In an effort to cut costs, the struggling United States Postal Service has announced it will stop delivering mail on Saturdays, but will continue to deliver packages.
Saturday service is expected to stop during the week of August 5 and should save the USPS about $2 billion each year, according to USPS CEO and Postmaster General Patrick R. Donahoe. The new plan would deliver mail to homes and businesses from Monday through Friday, but mail will still be delivered to post office boxes on Saturdays. Post offices that are currently open on Saturdays will keep that schedule.
The USPS has supported a five-day delivery schedule for the past few years, but Congress never approved the measure. Although the agency is independent and receives no tax money for daily operations, it can still be subject to congressional control.
A ban on five-day delivery was included in Congress' appropriations bill, but the government is currently operating under a temporary spending measure and not an appropriations bill so, according to Donahoe, the USPS feels it can make the decision on its own.
The measure is basically asking Congress not to reinstate the ban when the current spending measure expires on March 27. Donahoe says he is willing to work with Congress on the issue and believes the majority of the country will agree with the change.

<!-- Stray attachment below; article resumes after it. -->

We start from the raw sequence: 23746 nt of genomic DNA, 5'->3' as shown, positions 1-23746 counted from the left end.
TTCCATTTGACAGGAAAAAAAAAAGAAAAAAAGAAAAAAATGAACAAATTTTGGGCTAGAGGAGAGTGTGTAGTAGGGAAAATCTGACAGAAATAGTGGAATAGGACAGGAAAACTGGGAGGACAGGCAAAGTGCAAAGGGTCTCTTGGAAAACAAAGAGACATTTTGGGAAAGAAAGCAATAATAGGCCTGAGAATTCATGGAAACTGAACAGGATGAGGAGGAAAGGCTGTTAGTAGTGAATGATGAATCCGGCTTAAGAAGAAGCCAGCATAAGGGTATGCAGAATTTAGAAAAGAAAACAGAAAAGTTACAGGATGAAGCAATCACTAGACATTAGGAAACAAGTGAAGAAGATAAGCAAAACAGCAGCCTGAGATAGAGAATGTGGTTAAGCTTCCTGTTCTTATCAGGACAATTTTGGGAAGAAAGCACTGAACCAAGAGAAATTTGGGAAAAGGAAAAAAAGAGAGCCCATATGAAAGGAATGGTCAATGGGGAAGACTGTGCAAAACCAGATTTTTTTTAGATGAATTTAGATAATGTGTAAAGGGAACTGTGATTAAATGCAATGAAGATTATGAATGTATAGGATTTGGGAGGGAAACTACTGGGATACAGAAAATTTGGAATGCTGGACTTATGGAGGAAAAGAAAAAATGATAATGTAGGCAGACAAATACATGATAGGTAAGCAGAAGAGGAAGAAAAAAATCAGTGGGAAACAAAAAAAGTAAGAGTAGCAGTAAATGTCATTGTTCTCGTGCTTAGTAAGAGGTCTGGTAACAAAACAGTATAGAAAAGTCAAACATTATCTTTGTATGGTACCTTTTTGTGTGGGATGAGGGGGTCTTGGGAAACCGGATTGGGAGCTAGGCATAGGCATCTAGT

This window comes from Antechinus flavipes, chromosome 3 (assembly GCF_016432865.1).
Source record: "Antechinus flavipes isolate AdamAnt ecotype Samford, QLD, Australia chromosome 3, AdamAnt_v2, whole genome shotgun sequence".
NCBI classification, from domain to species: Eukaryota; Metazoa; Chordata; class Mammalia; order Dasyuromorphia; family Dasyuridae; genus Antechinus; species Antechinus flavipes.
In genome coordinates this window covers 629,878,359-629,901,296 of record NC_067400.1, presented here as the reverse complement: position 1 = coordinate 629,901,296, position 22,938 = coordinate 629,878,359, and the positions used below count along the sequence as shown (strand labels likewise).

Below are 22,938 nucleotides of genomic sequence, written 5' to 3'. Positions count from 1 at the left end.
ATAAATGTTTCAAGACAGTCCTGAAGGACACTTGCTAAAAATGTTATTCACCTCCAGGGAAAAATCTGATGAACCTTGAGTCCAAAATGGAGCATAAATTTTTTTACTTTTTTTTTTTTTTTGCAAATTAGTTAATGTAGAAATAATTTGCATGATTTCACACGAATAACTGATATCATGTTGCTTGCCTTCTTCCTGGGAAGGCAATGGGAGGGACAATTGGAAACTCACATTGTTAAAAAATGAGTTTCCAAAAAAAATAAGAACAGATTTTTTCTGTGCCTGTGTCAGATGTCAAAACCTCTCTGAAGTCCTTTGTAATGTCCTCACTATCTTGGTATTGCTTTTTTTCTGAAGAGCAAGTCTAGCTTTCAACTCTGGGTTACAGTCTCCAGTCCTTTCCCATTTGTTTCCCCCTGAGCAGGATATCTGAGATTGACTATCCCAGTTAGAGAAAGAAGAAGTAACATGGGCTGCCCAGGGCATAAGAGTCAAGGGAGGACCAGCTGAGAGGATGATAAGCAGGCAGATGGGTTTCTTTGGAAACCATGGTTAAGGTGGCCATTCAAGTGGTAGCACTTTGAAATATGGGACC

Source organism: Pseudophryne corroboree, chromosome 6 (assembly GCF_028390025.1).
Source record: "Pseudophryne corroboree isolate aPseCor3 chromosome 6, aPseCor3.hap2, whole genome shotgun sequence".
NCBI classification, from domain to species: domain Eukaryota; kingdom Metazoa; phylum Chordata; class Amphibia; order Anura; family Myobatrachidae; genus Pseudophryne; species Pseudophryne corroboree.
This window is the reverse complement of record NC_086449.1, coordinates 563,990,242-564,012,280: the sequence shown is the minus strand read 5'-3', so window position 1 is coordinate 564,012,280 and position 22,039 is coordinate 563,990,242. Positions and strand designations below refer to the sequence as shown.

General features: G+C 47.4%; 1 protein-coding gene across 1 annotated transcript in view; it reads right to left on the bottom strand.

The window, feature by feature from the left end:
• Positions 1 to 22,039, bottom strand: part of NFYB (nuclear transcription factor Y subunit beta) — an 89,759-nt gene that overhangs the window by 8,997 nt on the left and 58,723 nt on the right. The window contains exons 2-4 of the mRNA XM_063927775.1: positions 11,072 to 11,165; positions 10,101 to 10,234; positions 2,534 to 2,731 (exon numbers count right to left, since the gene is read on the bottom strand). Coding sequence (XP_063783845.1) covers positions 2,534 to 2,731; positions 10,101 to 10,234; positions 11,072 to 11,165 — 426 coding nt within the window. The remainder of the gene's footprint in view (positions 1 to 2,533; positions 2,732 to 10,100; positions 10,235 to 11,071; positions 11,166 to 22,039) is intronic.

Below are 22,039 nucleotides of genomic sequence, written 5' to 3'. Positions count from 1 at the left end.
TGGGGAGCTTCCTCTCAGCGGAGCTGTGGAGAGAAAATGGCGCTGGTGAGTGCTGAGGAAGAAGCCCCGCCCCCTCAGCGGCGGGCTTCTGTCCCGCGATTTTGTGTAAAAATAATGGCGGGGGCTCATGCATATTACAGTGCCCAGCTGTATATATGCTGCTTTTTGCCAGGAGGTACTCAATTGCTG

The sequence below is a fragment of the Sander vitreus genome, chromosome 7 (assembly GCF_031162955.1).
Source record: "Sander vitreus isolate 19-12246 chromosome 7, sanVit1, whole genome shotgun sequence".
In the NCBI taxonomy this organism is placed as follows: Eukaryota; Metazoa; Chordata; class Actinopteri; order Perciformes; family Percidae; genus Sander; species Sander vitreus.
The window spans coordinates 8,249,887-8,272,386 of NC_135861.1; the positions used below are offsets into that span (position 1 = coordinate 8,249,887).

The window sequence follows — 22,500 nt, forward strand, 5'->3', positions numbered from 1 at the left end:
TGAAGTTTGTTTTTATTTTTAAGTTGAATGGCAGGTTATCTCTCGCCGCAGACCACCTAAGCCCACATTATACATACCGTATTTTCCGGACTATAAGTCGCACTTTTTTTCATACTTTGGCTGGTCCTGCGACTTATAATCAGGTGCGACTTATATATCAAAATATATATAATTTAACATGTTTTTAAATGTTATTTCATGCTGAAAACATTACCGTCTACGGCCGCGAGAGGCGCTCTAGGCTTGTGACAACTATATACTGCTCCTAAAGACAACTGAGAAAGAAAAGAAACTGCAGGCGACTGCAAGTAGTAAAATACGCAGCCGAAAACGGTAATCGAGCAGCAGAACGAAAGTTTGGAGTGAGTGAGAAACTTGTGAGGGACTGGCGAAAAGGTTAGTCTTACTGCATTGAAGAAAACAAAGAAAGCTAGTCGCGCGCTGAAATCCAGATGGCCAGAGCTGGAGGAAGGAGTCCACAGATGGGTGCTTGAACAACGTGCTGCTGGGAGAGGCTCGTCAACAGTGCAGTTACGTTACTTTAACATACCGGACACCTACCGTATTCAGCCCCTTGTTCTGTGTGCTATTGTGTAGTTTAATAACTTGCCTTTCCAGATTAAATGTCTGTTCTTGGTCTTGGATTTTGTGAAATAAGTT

However, Fredric Rolando, president of the National Association of Letter Carriers believes the idea is "disastrous" that would have a negative effect on both the USPS and customers, particularly businesses, the elderly, rural communities, and disabled persons.
According to Donahoe, the plan will include a combination of employee reassignment and attrition.
In November, the USPS reported an annual loss of $15.9 billion for the previous budget year. It also had to default on billions of dollars in health benefit prepayments for retirees in order to avoid bankruptcy. The agency has forecasted more losses for the upcoming year.
The majority of the agency's financial issues comes from a 2006 Congressional measure that requires it to set aside $55 million in an account to cover medical costs for retirees. That account would be built over ten years with $5.5 billion added each year. However, the USPS does not have the funds to contribute to that account. The USPS is the only government agency required to form such an account for future medical benefits.
Since 2006, the agency has cut annual costs by approximately $15 billion through a 28 percent reduction of its workforce and the consolidation of over 200 mail processing locations.
Local branch president of the National Association of Letter Carriers, Kelly Pruka thinks the solution lies elsewhere. She says expanding the service is a better idea.
According to Pruka, 20% of letter carriers across the nation will lose their jobs including around 50 carriers in the Rockford area.
But a local independent postal business doesn't see how the change would be bad. Larry Hinkle is the VP of "The Postal Shoppe". He says patrons he's spoken with don't seem bothered by no service on Saturdays.
Hinkle also doesn't think businesses like "The Postal Shoppe will be affected by the changes.
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